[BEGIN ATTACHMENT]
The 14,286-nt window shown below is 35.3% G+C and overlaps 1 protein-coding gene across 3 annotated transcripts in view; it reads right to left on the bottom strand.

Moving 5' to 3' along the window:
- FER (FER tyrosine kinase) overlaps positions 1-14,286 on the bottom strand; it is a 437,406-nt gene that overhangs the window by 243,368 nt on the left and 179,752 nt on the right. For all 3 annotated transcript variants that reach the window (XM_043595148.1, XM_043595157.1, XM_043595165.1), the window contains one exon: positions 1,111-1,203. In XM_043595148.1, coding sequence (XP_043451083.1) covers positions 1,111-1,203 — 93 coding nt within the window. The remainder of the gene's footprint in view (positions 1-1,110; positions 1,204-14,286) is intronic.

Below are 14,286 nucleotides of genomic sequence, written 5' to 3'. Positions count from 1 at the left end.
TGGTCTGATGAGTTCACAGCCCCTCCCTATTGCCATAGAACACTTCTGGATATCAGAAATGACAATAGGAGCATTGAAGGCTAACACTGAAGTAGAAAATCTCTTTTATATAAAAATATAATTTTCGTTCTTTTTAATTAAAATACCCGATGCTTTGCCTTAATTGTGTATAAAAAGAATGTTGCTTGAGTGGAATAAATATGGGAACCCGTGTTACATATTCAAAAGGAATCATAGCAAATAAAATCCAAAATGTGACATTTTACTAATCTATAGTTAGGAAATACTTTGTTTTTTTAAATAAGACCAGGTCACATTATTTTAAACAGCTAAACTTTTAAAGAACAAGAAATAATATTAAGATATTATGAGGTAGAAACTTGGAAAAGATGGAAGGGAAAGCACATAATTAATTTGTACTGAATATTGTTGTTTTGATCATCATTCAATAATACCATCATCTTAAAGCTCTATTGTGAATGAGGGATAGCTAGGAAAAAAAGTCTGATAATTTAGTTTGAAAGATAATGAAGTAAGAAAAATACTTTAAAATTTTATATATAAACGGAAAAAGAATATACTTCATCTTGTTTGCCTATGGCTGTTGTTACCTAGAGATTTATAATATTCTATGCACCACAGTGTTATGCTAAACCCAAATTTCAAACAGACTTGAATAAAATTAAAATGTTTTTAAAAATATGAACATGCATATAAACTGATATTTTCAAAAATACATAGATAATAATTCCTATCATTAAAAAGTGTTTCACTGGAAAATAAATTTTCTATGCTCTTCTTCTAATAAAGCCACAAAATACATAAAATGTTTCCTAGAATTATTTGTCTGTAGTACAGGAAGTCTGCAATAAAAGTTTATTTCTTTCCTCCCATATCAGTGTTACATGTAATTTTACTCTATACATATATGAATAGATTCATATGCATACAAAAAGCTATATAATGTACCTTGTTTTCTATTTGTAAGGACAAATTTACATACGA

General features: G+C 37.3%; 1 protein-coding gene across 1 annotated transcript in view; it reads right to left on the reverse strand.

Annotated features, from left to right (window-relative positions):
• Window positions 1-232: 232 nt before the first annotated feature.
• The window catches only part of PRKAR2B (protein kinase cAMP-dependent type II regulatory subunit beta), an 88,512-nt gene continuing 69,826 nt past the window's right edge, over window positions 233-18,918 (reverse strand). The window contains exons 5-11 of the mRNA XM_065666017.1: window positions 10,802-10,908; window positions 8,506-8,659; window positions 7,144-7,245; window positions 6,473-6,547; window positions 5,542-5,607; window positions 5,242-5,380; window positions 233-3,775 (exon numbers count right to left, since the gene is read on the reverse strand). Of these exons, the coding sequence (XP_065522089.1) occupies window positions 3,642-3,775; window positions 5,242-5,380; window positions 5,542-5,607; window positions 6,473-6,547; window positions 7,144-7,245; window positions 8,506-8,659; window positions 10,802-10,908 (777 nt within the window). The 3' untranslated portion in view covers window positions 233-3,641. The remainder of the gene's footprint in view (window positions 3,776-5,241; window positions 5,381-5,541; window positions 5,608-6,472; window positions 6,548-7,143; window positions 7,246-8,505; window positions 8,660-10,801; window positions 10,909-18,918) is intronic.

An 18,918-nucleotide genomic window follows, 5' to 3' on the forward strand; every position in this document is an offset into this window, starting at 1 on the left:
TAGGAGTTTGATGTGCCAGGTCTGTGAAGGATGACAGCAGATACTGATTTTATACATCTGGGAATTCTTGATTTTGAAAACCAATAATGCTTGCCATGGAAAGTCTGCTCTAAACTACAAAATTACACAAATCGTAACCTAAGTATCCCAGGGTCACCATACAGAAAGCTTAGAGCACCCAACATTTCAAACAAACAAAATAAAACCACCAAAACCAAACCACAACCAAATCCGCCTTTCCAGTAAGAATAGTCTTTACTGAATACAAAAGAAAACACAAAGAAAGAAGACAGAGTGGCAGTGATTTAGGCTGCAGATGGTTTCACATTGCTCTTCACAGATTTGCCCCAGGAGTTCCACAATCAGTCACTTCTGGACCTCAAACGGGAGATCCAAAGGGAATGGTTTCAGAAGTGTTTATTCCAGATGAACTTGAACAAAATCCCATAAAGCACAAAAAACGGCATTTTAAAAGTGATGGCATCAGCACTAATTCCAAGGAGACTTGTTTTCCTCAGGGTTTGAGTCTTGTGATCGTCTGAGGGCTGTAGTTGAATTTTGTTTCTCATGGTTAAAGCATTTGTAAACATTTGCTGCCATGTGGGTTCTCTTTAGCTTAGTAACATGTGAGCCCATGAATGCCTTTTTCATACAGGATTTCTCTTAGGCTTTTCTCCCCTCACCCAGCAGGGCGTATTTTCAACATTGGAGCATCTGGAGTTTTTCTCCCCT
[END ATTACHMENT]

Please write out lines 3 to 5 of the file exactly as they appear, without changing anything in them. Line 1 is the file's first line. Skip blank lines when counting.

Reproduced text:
- FER (FER tyrosine kinase) overlaps positions 1-14,286 on the bottom strand; it is a 437,406-nt gene that overhangs the window by 243,368 nt on the left and 179,752 nt on the right. For all 3 annotated transcript variants that reach the window (XM_043595148.1, XM_043595157.1, XM_043595165.1), the window contains one exon: positions 1,111-1,203. In XM_043595148.1, coding sequence (XP_043451083.1) covers positions 1,111-1,203 — 93 coding nt within the window. The remainder of the gene's footprint in view (positions 1-1,110; positions 1,204-14,286) is intronic.

Below are 14,286 nucleotides of genomic sequence, written 5' to 3'. Positions count from 1 at the left end.
TGGTCTGATGAGTTCACAGCCCCTCCCTATTGCCATAGAACACTTCTGGATATCAGAAATGACAATAGGAGCATTGAAGGCTAACACTGAAGTAGAAAATCTCTTTTATATAAAAATATAATTTTCGTTCTTTTTAATTAAAATACCCGATGCTTTGCCTTAATTGTGTATAAAAAGAATGTTGCTTGAGTGGAATAAATATGGGAACCCGTGTTACATATTCAAAAGGAATCATAGCAAATAAAATCCAAAATGTGACATTTTACTAATCTATAGTTAGGAAATACTTTGTTTTTTTAAATAAGACCAGGTCACATTATTTTAAACAGCTAAACTTTTAAAGAACAAGAAATAATATTAAGATATTATGAGGTAGAAACTTGGAAAAGATGGAAGGGAAAGCACATAATTAATTTGTACTGAATATTGTTGTTTTGATCATCATTCAATAATACCATCATCTTAAAGCTCTATTGTGAATGAGGGATAGCTAGGAAAAAAAGTCTGATAATTTAGTTTGAAAGATAATGAAGTAAGAAAAATACTTTAAAATTTTATATATAAACGGAAAAAGAATATACTTCATCTTGTTTGCCTATGGCTGTTGTTACCTAGAGATTTATAATATTCTATGCACCACAGTGTTATGCTAAACCCAAATTTCAAACAGACTTGAATAAAATTAAAATGTTTTTAAAAATATGAACATGCATATAAACTGATATTTTCAAAAATACATAGATAATAATTCCTATCATTAAAAAGTGTTTCACTGGAAAATAAATTTTCTATGCTCTTCTTCTAATAAAGCCACAAAATACATAAAATGTTTCCTAGAATTATTTGTCTGTAGTACAGGAAGTCTGCAATAAAAGTTTATTTCTTTCCTCCCATATCAGTGTTACATGTAATTTTACTCTATACATATATGAATAGATTCATATGCATACAAAAAGCTATATAATGTACCTTGTTTTCTATTTGTAAGGACAAATTTACATACGA